Seven years after President Obama signed the second TARP
stimulus into law, the man who led the first TARP program and newly appointed Minnesota Federal Reserve President Neel Kashkari said the U.S. is still at risk for another financial crisis.
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“The biggest banks are still too big to fail. We do need to take transformational actions, and we in Minneapolis are going to bring experts together from around the country, put all the options on the table and give Congress a chance, and weigh in, and hopefully go further,” he said during an interview with FOX Business Network’s Maria Bartiromo.
The 2008 financial crisis led to many bank failures during a time many say the nation’s biggest banks took on too much risk. At the height of the crisis, JP Morgan (JPM), at the behest of the U.S. government, acquired the now-defunct Bear Stearns and Washington Mutual, which were on the brink of collapse. Kashkari acknowledged JPMorgan’s role in helping the industry during the crisis, adding that “some banks were begging for help.”
Though the nation’s biggest bank by assets was not one of those in dire need of capital, Kashkari said it shouldn’t be credited with saving the banking industry.
“If all of JP Morgan’s major trading partners had gone in bankruptcy because the U.S. taxpayers didn’t step in, how would JP Morgan be doing?” he said.
While TARP, the Troubled Asset Relief Program, was enacted to unleash $700 billion in emergency funds to the financial system and encourage lending, Kashkari says Congress didn’t address all the risks.
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“The banks are stronger today than they were 8 years ago,
they do have more capital, they do have better liquidity, but have we taken the risk of financial crisis off the table? No we haven’t,” he said.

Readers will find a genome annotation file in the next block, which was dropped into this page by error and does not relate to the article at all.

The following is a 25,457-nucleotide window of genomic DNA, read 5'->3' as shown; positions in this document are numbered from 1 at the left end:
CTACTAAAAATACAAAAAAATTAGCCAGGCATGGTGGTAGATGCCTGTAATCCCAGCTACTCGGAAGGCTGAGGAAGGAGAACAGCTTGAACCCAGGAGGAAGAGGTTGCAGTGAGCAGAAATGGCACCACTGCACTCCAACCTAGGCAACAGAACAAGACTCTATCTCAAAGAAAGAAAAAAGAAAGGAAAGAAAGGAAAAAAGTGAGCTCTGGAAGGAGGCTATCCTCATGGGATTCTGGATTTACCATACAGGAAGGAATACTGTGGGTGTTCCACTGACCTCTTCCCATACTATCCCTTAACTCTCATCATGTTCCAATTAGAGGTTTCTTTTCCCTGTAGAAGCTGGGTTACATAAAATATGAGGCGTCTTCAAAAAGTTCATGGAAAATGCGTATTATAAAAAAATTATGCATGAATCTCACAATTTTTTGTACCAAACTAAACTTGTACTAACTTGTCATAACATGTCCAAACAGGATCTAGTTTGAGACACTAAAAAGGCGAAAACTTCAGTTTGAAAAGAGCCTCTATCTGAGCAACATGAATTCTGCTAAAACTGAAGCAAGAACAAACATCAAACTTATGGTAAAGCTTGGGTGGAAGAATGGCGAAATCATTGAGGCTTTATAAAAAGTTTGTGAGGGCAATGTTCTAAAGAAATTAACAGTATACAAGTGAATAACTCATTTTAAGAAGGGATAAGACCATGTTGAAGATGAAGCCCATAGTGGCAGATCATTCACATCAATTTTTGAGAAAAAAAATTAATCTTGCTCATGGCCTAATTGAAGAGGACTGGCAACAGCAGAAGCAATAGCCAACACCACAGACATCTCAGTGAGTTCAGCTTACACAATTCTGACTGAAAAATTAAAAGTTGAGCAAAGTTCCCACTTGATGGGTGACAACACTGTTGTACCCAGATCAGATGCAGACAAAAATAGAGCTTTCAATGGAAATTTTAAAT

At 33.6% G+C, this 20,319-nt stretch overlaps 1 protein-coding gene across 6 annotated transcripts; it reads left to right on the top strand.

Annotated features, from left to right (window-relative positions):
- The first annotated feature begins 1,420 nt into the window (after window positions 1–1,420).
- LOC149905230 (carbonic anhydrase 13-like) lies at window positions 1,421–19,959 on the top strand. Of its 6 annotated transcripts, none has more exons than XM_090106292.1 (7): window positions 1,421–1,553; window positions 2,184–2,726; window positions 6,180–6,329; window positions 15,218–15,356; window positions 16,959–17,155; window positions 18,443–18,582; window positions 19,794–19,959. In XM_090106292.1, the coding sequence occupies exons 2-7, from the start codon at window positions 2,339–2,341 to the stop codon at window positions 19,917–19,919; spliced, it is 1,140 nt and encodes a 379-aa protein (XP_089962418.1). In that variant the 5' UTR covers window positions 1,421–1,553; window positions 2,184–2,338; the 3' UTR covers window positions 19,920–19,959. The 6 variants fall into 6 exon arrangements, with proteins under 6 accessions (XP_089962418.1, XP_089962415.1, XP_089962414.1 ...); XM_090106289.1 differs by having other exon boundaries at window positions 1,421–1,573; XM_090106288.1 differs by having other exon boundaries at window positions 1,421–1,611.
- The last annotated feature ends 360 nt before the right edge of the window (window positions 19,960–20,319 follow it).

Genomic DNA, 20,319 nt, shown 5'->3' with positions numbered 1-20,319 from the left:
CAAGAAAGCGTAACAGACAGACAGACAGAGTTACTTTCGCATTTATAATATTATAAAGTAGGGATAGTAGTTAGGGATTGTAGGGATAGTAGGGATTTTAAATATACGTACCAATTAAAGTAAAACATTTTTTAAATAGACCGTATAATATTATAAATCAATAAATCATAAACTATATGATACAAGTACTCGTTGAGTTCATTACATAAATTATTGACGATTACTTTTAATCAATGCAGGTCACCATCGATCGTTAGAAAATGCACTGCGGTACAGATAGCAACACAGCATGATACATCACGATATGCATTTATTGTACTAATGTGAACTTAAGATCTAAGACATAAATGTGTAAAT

Though large banks are the typical means of financing for
multinational companies, Kashkari says smaller banks will grow and expand if we transform our biggest banks.
“Big companies do business in countries all around the world
-- and they manage thousands of part suppliers all around the world. You’re telling me they can’t manage a few dozen banking relationships?”
The Minneapolis Fed president advocates for splitting up the nation’s biggest banks, and explained why he believes such a move wouldn’t put the U.S at a disadvantage to some of the Chinese and Asian banks. He said for now, the U.S. should focus on the U.S., and not risks other nations take on.
“We should start by doing what’s right for our country, for our taxpayers, for our citizens, for our economy. And then maybe we could get other countries to follow. At the end of the day, if other countries want to take extreme risks with their financial systems, that’s up to them. Let’s protect America, and maybe we could lead the world in a safer direction,” he said.
Kashkari’s remarks on FBN come a day after he spoke at the Brookings Institution, making headlines for his sharp remarks about Wall Street reform. He said he did not speak to Federal Reserve Chair Janet Yellen about his prepared remarks ahead of his delivery. As for his thoughts on the central bank’s monetary policy strategy, he said while there may be differences of opinions among members on the fringes, for the most part, all members agree on the overall direction.
“I look at her testimony last week in Congress and she said we have made progress, which I agree with, but it’s too soon to declare victory, which I also agree with. There may be differences of opinion around the margin, but I look forward to getting her feedback and working with her,” Kashkari said.